Marketers are freaking out about Facebook

By now you’ve probably heard the recent announcement from Mark Zuckerberg about engagement on Facebook. It’s a bit long, but here are some highlights from his post:

  • “…recently we’ve gotten feedback from our community that public content — posts from businesses, brands and media — is crowding out the personal moments that lead us to connect more with each other.”
  • “Since there’s more public content than posts from your friends and family, the balance of what’s in News Feed has shifted away from the most important thing Facebook can do — help us connect with each other.”
  • “I’m changing the goal I give our product teams from focusing on helping you find relevant content to helping you have more meaningful social interactions.”
  • “As we roll this out, you’ll see less public content like posts from businesses, brands, and media. And the public content you see more will be held to the same standard — it should encourage meaningful interactions between people.”
  • “By focusing on bringing people closer together — whether it’s with family and friends, or around important moments in the world — we can help make sure that Facebook is time well spent.”

This has a whole lot of marketers freaking out. Engagement on brand Facebook pages has been in the tank for a long time now, Larry Kim recently wrote a post showing a significant drop in engagement with content on the site down by more than 20% in 2017.

So of course people think this means now they’ll be seen even less and forced to spend money on ads to push their content in front of consumers.

The effects of this announcement
acebook stock dropsIt’s not just marketers who are panicking, Facebook stocks dropped nearly 9% on the announcement. (Twitter shares, by the way, jumped almost 5% on the announcement. ) Brands are deciding if they are going to commit more ad $$ to Facebook or if they should move to other networks.

What does it mean?
Actually, nobody really knows yet. The concept of a social network that is devoted to it’s users actually having conversations is appealing. It’s what most of these sites were originally designed for. Then brands started using them as customer service and acquisition channels and some of them brought old-school broadcast and spray and pray tactics. Other brands though, actually are getting authentic engagement on their pages, much higher than the average, and those, I think, will probably still do well.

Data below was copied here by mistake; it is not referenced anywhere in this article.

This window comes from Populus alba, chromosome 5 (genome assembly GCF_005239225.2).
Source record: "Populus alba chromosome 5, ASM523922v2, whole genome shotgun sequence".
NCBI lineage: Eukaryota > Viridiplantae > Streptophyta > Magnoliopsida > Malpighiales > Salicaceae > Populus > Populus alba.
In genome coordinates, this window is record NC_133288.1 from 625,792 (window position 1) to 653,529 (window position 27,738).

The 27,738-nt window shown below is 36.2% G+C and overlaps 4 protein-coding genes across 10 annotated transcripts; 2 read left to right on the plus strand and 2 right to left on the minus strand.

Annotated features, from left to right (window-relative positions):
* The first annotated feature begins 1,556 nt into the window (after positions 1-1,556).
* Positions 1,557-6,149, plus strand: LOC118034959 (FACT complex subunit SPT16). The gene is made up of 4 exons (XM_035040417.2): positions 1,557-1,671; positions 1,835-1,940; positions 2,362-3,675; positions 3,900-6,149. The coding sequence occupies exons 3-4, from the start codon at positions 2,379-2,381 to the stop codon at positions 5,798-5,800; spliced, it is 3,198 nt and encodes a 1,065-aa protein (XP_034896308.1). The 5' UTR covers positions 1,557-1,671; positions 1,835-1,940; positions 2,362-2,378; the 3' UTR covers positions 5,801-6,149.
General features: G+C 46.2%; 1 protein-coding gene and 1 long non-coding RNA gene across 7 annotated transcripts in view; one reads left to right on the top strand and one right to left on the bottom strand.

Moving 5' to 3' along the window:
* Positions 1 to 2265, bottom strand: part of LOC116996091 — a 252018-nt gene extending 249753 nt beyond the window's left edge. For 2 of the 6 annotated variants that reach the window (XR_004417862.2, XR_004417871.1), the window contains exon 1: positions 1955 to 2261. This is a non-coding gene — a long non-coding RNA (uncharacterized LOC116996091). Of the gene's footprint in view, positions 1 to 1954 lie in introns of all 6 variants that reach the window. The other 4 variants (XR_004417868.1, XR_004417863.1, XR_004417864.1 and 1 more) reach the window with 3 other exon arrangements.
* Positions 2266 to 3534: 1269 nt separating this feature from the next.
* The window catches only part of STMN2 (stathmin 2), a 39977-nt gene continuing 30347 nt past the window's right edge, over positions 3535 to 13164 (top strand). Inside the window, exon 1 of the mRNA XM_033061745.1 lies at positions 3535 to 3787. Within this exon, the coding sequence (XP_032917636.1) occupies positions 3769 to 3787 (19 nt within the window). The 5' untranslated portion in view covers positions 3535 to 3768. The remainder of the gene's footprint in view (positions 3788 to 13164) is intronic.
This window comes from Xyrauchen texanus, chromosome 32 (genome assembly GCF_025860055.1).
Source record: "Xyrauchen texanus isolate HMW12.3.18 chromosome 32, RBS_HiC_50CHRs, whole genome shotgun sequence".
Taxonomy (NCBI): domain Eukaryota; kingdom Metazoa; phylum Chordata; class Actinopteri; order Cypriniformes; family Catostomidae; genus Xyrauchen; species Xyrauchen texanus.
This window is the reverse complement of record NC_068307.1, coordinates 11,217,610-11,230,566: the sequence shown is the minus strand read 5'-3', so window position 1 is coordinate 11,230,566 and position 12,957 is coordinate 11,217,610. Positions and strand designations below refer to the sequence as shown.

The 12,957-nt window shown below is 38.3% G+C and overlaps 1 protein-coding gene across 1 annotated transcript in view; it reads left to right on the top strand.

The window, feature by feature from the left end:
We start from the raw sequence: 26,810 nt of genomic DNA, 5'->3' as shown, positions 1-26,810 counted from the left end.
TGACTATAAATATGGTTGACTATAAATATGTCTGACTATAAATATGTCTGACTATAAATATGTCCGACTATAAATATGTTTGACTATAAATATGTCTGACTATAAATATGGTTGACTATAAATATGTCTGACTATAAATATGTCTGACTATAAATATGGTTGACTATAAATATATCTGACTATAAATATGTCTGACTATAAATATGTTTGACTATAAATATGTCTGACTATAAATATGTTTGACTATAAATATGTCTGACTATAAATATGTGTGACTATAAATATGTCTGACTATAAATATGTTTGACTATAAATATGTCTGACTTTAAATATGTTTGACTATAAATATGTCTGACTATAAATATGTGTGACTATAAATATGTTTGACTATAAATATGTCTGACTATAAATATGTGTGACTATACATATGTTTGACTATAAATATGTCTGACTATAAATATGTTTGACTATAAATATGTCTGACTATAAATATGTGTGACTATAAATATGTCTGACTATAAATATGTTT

What should you do?

First off, don’t freak out. It will take time for things to settle down. Nobody can tell yet how it will really change, but it’s likely we will see brands experimenting to see what works now. Here are some ideas.

  • Don’t over-post. Posting frequently seems like a good idea, but if nobody is engaging with comments and shares, it feels spammy.  Focus on quality rather than quantity and stick with 1-2 posts a day.
  • Create content with clear calls to action like quizzes, questions and short videos that give great information. Videos that are longer than a couple of minutes, or clearly marketing driven are probably not going to get you as much engagement.
  • Make sure it’s easy for people to go to your Facebook page and engage there. If your content is not showing up in your newsfeed, you’re going to have to get them to want to go to your page. Ofer special Facebook-only information or discounts.
  • Think edutainment. People want solid information but they want to have fun discovering it!
  • Review what posts are working best in your insights and fine-tune the content you create to do more of that.
  • Remember, Mark Zuckerberg wants us to engage with each other more. Create content that gets your fans talking to each other on your page. Talk back to them, and encourage them to come back for more.
  • I was going to say you should consider your ad strategy going forward, but heck, we don’t know what is going to work right now, so a little judicious testing is probably your best bet.
  • Let us know what you find out!